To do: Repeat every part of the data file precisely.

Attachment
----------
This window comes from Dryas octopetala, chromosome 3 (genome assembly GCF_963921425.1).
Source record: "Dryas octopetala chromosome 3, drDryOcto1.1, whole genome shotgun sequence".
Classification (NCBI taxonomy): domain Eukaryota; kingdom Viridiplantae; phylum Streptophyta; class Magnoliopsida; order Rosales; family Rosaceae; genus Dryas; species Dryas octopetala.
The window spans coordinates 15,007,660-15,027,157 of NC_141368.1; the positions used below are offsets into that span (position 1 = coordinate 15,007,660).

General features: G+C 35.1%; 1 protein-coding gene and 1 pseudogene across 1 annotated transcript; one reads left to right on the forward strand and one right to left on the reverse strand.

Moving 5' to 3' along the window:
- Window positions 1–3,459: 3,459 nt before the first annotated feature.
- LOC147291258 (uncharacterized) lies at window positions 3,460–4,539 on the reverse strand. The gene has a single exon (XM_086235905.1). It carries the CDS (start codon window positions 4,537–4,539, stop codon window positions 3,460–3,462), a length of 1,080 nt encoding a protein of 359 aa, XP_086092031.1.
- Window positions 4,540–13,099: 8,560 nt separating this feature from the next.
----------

This window comes from Dryas octopetala, chromosome 3 (genome assembly GCF_963921425.1).
Source record: "Dryas octopetala chromosome 3, drDryOcto1.1, whole genome shotgun sequence".
Classification (NCBI taxonomy): domain Eukaryota; kingdom Viridiplantae; phylum Streptophyta; class Magnoliopsida; order Rosales; family Rosaceae; genus Dryas; species Dryas octopetala.
The window spans coordinates 15,007,660-15,027,157 of NC_141368.1; the positions used below are offsets into that span (position 1 = coordinate 15,007,660).

General features: G+C 35.1%; 1 protein-coding gene and 1 pseudogene across 1 annotated transcript; one reads left to right on the forward strand and one right to left on the reverse strand.

Moving 5' to 3' along the window:
- Window positions 1–3,459: 3,459 nt before the first annotated feature.
- LOC147291258 (uncharacterized) lies at window positions 3,460–4,539 on the reverse strand. The gene has a single exon (XM_086235905.1). It carries the CDS (start codon window positions 4,537–4,539, stop codon window positions 3,460–3,462), a length of 1,080 nt encoding a protein of 359 aa, XP_086092031.1.
- Window positions 4,540–13,099: 8,560 nt separating this feature from the next.